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While porting some code from Delphi 7 to Delphi 2010 I was rewriting my LoadTextFromFile() function.

function LoadTextFromFile(const aFullFileName: string): string;
  lBuffer:     TBytes;
  lEncoding:   TEncoding;
  lFileStream: TFileStream;
  lSize:       Integer;


  if not FileExists(aFullFileName) then
    raise Exception.Create('File "' + aFullFileName + '" not found.');

  lFileStream := TFileStream.Create(aFullFileName, fmOpenRead + fmShareDenyNone);

    if lFileStream.Size <= 0 then
      Result := '';

      lSize := lFileStream.Size - lFileStream.Position;

      SetLength(lBuffer, lSize);

      // Read file into TBytes buffer
      lFileStream.Read(lBuffer[0], lSize);

      // Read encoding from buffer
      TEncoding.GetBufferEncoding(lBuffer, lEncoding);

      // Get string from buffer
      Result := lEncoding.GetString(lBuffer);




When a thought was hitting my head: there must be something like this in the standard library. Many users want to read a text file into a string, but I could not find such a standard function. The closest I came was using TStringlist to load text. But A) creating a TStringlist looks unnecessary and B) I don't want to suffer the overhead from TStringlist.

Question: is there a standard LoadTextFromFile function in Delphi 2010?

share|improve this question
Even in Delphi 7, you didn't have to do all that. Use a TStringStream instead of a TFileStream, and use Marco's answer. Also, I'm curious: Under what circumstances have you ever found that the Position property wasn't zero immediately after creating a stream, such that you would need to subtract it from Size in order to calculate lSize? – Rob Kennedy Aug 15 '10 at 17:03
Hi Rob, In Delphi 7 I had to be able to load/save to UTF8 files. And more importantly I did not know about TStringStream. The position does not need to be there. It is there because I copied some code out of the TStrings.Loadfromstream method that has the position in it. There is also another bug in my code as it does not handle files with BOM. So anyone thinking about using my example: don't. Use TFile.ReadAllText instead. – Jan Derk Aug 15 '10 at 19:03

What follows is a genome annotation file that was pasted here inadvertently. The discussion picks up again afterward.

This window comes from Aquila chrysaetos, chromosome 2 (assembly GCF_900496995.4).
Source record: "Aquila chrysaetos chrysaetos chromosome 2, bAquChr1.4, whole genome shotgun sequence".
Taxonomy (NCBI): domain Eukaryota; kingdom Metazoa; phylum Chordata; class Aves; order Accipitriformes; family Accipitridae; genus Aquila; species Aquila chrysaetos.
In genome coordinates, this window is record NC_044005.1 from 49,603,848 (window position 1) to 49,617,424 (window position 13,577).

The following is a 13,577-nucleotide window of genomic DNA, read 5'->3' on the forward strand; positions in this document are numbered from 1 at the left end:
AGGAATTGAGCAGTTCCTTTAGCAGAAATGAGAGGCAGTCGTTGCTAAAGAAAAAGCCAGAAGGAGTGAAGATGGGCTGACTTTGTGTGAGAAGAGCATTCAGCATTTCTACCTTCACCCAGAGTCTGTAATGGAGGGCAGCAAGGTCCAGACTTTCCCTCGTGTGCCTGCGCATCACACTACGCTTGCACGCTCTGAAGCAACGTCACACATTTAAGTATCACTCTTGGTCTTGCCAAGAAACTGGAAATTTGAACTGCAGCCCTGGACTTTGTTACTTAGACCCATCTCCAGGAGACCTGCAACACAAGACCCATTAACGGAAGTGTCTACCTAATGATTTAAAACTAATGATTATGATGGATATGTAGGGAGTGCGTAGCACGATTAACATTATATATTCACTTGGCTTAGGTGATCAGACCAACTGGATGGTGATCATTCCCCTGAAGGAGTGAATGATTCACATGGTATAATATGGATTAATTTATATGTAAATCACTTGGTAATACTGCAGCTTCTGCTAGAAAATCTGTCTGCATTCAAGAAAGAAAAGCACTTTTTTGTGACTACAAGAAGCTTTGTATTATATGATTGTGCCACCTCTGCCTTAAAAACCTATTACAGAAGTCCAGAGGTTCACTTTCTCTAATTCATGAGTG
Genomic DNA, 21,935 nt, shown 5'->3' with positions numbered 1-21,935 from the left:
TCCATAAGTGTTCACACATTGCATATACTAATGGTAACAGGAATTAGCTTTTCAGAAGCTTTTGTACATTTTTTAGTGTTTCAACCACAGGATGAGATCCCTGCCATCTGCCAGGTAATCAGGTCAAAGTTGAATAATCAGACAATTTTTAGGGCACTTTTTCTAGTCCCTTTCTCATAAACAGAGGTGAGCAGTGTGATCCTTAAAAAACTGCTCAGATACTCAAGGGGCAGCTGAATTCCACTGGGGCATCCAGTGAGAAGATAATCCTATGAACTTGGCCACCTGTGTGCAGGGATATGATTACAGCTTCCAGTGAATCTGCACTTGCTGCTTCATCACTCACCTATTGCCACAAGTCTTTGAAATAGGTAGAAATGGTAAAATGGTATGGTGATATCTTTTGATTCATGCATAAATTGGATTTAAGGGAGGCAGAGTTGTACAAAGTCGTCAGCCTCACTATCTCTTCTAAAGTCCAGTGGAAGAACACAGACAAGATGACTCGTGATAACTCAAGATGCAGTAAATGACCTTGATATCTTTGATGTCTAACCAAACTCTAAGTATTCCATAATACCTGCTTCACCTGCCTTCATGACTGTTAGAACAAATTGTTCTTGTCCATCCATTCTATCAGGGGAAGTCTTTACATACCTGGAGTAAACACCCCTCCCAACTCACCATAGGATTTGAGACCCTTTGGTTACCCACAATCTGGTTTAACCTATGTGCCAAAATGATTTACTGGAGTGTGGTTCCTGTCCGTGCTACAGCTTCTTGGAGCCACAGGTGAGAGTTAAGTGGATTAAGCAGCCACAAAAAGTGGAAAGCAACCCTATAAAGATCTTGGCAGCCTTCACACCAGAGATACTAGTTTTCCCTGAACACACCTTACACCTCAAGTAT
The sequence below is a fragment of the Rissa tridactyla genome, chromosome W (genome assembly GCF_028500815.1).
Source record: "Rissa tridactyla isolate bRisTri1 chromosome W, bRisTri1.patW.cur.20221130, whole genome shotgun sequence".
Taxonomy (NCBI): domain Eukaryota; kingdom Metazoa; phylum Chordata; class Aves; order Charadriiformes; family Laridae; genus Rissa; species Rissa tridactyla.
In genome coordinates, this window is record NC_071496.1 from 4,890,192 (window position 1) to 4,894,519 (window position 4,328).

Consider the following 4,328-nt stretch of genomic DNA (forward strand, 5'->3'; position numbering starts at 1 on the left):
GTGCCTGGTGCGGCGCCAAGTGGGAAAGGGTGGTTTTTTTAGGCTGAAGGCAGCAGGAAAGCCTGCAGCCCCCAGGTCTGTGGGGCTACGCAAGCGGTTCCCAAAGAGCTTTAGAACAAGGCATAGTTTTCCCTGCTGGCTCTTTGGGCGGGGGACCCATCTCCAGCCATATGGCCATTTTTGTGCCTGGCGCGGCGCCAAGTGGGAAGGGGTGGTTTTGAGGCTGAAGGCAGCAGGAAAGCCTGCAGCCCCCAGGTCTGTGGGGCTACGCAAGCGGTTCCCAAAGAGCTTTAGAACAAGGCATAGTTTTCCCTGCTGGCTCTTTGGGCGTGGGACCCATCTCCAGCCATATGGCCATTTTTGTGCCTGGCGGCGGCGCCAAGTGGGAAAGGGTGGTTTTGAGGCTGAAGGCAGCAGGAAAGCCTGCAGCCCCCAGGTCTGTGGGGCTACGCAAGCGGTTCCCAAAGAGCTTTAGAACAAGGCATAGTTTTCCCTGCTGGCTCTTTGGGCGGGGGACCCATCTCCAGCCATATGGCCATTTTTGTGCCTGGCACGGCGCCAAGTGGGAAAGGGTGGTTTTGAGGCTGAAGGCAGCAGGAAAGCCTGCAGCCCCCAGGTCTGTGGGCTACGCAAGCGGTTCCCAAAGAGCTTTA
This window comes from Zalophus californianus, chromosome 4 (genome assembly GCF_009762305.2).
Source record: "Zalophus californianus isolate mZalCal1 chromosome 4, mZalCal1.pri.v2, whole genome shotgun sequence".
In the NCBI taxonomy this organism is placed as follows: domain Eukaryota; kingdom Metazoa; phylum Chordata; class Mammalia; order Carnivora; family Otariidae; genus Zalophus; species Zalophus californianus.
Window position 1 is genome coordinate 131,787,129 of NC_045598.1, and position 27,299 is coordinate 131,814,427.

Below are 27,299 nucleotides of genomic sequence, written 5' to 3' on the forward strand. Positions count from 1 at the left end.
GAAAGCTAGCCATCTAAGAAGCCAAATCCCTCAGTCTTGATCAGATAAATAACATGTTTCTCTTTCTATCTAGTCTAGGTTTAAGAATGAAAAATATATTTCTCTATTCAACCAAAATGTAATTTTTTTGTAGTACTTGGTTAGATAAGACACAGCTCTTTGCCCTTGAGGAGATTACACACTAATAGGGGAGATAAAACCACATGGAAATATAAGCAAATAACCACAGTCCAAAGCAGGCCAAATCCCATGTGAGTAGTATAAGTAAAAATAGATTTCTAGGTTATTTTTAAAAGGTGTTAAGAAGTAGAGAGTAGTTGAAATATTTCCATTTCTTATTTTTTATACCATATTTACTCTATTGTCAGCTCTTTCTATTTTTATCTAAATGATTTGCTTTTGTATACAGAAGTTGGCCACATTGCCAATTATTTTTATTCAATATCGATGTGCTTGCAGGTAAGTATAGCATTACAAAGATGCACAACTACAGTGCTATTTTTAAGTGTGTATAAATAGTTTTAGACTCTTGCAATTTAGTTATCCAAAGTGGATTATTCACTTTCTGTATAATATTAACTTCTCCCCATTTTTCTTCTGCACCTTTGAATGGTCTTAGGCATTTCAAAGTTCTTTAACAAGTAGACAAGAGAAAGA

up vote 14 down vote accepted

Yes exist one function like that in Delphi 2010, is called ReadAllText and is part of the TFile record declarated in the IOUtils unit.

Check this declaration

class function ReadAllText(const Path: string): string; overload; inline; static;
class function ReadAllText(const Path: string; const Encoding: TEncoding): string; overload; inline; static;

see this sample

program Project80;


 Content : string;
    Content:=TFile.ReadAllText('C:\Downloads\test.css'); //load the text of the file in a single line of code
    //Content:=TFile.ReadAllText('C:\Downloads\test.css',TEncoding.UTF8); //you can an encoding too.
    on E: Exception do
      Writeln(E.ClassName, ': ', E.Message);
share|improve this answer
Thanks, just what I was looking for. Out of curiosity: when where IOUtils and TFile added to Delphi? – Jan Derk Aug 15 '10 at 13:40
@Jan Derk: Delphi 2010. – Andreas Rejbrand Aug 15 '10 at 13:41
I did notice that TFile.ReadAllText puts an exclusive lock on the file when reading it. I would have preferred a fmShareDenyWrite lock. – Jan Derk Aug 15 '10 at 19:05

TStringStream.LoadFromStream/file ? Anyway very large strings are always a bit wasteful. You have to be very careful to not accidentally copy it.

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I tried the same solution, but made lEncoding a class variable to make it persistent, so I'd save my file to the same encoding as I read it. However, the call to GetBufferEncoding does nothing if lEncoding is already set to something (as it would be if a previous file was read). So, first I tried freeing it and that caused access violations all over the place. Now I just set it to nil before making the second call and it seems to work.

Something like this:

if Assigned(lEncoding) then begin
  lEncoding := nil;
GetBufferedEncoding(buffer, lEncoding);
share|improve this answer

A quick way is TStringList.LoadFromFile(). Then use TStringlist.Text to access the data as one big string. Don't forget to create/free, ideally using a try..finally block.

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This method requires many times the size of the file, and I wouldn't recommend it for large files. – Marco van de Voort Aug 15 '10 at 13:13

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